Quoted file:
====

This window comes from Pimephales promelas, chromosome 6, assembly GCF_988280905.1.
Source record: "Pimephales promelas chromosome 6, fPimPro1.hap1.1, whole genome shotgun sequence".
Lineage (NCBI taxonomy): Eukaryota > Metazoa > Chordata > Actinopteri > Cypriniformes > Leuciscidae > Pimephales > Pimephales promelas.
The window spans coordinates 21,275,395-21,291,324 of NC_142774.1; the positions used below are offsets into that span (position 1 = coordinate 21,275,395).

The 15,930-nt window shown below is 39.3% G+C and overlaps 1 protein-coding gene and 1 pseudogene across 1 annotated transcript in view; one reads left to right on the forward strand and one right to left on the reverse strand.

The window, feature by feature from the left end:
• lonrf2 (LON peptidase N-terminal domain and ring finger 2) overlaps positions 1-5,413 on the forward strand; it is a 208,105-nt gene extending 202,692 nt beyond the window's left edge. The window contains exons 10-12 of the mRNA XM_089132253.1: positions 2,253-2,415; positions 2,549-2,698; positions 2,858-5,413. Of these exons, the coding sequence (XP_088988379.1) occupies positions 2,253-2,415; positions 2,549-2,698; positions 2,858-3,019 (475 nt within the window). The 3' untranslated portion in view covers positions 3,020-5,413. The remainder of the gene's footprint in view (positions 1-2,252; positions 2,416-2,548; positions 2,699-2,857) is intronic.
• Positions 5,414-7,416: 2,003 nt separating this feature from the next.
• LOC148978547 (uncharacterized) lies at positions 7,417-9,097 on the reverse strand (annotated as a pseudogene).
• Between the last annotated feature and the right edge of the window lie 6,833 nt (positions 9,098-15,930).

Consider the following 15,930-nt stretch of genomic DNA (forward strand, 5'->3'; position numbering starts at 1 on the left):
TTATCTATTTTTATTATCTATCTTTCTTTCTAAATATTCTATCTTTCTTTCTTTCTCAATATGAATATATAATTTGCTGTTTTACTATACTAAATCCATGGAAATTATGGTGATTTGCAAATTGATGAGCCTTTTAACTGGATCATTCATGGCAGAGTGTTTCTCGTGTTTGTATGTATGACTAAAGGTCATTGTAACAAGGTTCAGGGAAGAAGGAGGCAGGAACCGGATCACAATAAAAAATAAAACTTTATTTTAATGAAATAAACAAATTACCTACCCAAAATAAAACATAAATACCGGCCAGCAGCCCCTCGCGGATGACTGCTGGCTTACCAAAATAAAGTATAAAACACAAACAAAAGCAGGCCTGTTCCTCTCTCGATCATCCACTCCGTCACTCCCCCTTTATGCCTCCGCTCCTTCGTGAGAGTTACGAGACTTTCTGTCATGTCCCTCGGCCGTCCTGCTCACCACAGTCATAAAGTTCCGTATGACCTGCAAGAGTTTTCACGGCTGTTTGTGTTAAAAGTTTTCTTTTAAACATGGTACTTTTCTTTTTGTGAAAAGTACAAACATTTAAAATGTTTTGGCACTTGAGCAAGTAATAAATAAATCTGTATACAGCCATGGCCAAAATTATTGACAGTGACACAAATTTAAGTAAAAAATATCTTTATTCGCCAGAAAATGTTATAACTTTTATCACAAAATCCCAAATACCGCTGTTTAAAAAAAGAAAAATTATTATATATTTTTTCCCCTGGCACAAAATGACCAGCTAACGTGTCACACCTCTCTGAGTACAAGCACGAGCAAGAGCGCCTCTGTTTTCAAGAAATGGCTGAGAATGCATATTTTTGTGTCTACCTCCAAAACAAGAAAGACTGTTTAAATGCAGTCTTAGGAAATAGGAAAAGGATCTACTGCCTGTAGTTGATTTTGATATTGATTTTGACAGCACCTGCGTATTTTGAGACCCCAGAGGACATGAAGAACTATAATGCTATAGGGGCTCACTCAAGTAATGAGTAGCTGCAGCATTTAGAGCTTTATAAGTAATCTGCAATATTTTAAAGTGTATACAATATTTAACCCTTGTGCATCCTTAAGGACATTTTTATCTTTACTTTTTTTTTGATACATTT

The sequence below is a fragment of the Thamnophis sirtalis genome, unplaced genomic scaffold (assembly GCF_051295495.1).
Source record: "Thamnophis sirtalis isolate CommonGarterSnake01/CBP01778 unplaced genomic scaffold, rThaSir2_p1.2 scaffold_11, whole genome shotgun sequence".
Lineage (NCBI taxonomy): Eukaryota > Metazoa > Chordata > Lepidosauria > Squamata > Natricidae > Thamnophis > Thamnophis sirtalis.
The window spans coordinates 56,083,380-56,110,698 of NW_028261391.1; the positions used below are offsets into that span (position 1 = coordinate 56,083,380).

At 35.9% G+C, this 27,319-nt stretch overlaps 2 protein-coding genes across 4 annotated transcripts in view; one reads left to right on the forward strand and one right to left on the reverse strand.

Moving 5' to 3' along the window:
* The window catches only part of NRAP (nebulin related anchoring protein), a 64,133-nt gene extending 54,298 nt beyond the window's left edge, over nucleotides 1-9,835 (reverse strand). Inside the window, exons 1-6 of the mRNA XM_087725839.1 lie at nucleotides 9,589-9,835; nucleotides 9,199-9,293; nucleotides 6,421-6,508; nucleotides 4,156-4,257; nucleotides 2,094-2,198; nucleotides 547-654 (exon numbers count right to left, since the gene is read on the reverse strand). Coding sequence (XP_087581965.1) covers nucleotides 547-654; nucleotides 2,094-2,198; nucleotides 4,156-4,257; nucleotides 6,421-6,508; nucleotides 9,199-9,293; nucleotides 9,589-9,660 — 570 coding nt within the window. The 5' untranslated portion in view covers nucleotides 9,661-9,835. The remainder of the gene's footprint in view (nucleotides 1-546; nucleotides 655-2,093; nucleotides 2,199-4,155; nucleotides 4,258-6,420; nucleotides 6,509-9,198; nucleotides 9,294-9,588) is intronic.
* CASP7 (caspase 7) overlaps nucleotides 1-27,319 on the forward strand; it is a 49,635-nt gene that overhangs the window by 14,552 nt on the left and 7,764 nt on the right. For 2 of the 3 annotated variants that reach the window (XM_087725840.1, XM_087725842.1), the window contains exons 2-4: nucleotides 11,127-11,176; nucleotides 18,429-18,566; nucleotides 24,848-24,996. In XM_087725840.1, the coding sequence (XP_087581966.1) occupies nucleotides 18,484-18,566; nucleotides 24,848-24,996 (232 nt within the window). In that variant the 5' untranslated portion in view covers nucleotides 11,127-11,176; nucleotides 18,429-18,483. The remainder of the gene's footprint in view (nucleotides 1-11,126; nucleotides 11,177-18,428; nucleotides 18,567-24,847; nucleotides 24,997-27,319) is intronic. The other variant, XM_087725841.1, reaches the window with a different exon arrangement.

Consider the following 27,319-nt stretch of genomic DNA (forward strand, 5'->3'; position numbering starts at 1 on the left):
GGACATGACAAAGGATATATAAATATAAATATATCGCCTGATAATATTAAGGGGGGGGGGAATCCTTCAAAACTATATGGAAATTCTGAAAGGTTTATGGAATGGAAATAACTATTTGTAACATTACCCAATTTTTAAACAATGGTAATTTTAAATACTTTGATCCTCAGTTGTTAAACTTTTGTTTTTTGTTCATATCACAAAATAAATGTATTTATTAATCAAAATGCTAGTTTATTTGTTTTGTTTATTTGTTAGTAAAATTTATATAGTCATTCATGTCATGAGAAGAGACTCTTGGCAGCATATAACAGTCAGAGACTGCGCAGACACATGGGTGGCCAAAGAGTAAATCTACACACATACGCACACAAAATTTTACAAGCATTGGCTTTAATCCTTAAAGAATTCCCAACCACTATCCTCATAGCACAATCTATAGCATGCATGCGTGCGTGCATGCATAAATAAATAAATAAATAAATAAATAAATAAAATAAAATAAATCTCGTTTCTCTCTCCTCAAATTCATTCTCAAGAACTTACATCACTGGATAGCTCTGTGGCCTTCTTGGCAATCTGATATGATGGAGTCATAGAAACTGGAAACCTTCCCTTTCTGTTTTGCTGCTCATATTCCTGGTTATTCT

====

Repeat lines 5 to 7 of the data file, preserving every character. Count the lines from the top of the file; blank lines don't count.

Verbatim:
The 15,930-nt window shown below is 39.3% G+C and overlaps 1 protein-coding gene and 1 pseudogene across 1 annotated transcript in view; one reads left to right on the forward strand and one right to left on the reverse strand.

The window, feature by feature from the left end:
• lonrf2 (LON peptidase N-terminal domain and ring finger 2) overlaps positions 1-5,413 on the forward strand; it is a 208,105-nt gene extending 202,692 nt beyond the window's left edge. The window contains exons 10-12 of the mRNA XM_089132253.1: positions 2,253-2,415; positions 2,549-2,698; positions 2,858-5,413. Of these exons, the coding sequence (XP_088988379.1) occupies positions 2,253-2,415; positions 2,549-2,698; positions 2,858-3,019 (475 nt within the window). The 3' untranslated portion in view covers positions 3,020-5,413. The remainder of the gene's footprint in view (positions 1-2,252; positions 2,416-2,548; positions 2,699-2,857) is intronic.